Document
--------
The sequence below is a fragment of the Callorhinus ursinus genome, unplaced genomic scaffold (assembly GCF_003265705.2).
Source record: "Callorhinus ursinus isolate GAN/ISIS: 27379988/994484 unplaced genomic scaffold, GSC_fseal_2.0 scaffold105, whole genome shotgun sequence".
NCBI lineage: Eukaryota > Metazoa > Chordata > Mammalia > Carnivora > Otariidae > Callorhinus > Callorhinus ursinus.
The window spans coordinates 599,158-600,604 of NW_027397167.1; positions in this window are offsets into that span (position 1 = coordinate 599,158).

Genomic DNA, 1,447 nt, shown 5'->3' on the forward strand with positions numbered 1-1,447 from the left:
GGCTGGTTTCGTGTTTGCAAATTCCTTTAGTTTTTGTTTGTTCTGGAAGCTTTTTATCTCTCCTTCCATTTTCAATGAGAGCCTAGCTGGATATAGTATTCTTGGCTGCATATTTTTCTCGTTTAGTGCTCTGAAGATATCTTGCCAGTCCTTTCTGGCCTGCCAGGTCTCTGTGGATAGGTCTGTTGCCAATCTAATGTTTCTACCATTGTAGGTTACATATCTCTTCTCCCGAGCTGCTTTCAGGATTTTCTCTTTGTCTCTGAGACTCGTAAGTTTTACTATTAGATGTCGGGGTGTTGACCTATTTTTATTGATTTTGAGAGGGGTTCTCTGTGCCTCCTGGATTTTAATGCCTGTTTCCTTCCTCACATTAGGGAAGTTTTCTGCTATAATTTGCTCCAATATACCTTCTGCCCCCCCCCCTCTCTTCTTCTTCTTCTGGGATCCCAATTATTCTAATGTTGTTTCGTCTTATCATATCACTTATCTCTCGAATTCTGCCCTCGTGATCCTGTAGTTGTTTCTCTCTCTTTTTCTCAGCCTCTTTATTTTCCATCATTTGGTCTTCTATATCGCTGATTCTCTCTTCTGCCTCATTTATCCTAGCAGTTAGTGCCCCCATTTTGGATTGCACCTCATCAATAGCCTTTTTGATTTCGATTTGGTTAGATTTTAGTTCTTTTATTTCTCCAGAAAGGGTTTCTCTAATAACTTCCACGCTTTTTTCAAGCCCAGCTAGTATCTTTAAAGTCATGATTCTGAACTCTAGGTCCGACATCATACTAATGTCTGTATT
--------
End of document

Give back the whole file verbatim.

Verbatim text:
The sequence below is a fragment of the Callorhinus ursinus genome, unplaced genomic scaffold (assembly GCF_003265705.2).
Source record: "Callorhinus ursinus isolate GAN/ISIS: 27379988/994484 unplaced genomic scaffold, GSC_fseal_2.0 scaffold105, whole genome shotgun sequence".
NCBI lineage: Eukaryota > Metazoa > Chordata > Mammalia > Carnivora > Otariidae > Callorhinus > Callorhinus ursinus.
The window spans coordinates 599,158-600,604 of NW_027397167.1; positions in this window are offsets into that span (position 1 = coordinate 599,158).

Genomic DNA, 1,447 nt, shown 5'->3' on the forward strand with positions numbered 1-1,447 from the left:
GGCTGGTTTCGTGTTTGCAAATTCCTTTAGTTTTTGTTTGTTCTGGAAGCTTTTTATCTCTCCTTCCATTTTCAATGAGAGCCTAGCTGGATATAGTATTCTTGGCTGCATATTTTTCTCGTTTAGTGCTCTGAAGATATCTTGCCAGTCCTTTCTGGCCTGCCAGGTCTCTGTGGATAGGTCTGTTGCCAATCTAATGTTTCTACCATTGTAGGTTACATATCTCTTCTCCCGAGCTGCTTTCAGGATTTTCTCTTTGTCTCTGAGACTCGTAAGTTTTACTATTAGATGTCGGGGTGTTGACCTATTTTTATTGATTTTGAGAGGGGTTCTCTGTGCCTCCTGGATTTTAATGCCTGTTTCCTTCCTCACATTAGGGAAGTTTTCTGCTATAATTTGCTCCAATATACCTTCTGCCCCCCCCCCTCTCTTCTTCTTCTTCTGGGATCCCAATTATTCTAATGTTGTTTCGTCTTATCATATCACTTATCTCTCGAATTCTGCCCTCGTGATCCTGTAGTTGTTTCTCTCTCTTTTTCTCAGCCTCTTTATTTTCCATCATTTGGTCTTCTATATCGCTGATTCTCTCTTCTGCCTCATTTATCCTAGCAGTTAGTGCCCCCATTTTGGATTGCACCTCATCAATAGCCTTTTTGATTTCGATTTGGTTAGATTTTAGTTCTTTTATTTCTCCAGAAAGGGTTTCTCTAATAACTTCCACGCTTTTTTCAAGCCCAGCTAGTATCTTTAAAGTCATGATTCTGAACTCTAGGTCCGACATCATACTAATGTCTGTATT